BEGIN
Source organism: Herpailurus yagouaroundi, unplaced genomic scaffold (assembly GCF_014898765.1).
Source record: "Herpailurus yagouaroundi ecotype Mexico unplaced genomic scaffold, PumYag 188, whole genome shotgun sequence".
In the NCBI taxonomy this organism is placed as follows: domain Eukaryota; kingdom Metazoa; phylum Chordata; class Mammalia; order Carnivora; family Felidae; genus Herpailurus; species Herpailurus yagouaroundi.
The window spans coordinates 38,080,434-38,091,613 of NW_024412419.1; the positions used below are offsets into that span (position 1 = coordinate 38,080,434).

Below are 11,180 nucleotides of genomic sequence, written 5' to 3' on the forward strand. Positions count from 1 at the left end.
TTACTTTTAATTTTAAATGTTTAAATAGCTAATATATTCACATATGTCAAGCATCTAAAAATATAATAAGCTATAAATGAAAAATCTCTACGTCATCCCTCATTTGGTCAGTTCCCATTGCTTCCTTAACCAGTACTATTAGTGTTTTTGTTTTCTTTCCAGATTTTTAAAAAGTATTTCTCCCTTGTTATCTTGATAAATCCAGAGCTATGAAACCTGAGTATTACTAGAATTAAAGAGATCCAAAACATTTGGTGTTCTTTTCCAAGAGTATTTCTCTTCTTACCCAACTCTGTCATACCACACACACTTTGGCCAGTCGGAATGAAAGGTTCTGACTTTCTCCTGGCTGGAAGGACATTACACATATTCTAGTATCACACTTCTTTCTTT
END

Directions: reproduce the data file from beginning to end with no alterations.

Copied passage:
Source organism: Herpailurus yagouaroundi, unplaced genomic scaffold (assembly GCF_014898765.1).
Source record: "Herpailurus yagouaroundi ecotype Mexico unplaced genomic scaffold, PumYag 188, whole genome shotgun sequence".
In the NCBI taxonomy this organism is placed as follows: domain Eukaryota; kingdom Metazoa; phylum Chordata; class Mammalia; order Carnivora; family Felidae; genus Herpailurus; species Herpailurus yagouaroundi.
The window spans coordinates 38,080,434-38,091,613 of NW_024412419.1; the positions used below are offsets into that span (position 1 = coordinate 38,080,434).

Below are 11,180 nucleotides of genomic sequence, written 5' to 3' on the forward strand. Positions count from 1 at the left end.
TTACTTTTAATTTTAAATGTTTAAATAGCTAATATATTCACATATGTCAAGCATCTAAAAATATAATAAGCTATAAATGAAAAATCTCTACGTCATCCCTCATTTGGTCAGTTCCCATTGCTTCCTTAACCAGTACTATTAGTGTTTTTGTTTTCTTTCCAGATTTTTAAAAAGTATTTCTCCCTTGTTATCTTGATAAATCCAGAGCTATGAAACCTGAGTATTACTAGAATTAAAGAGATCCAAAACATTTGGTGTTCTTTTCCAAGAGTATTTCTCTTCTTACCCAACTCTGTCATACCACACACACTTTGGCCAGTCGGAATGAAAGGTTCTGACTTTCTCCTGGCTGGAAGGACATTACACATATTCTAGTATCACACTTCTTTCTTT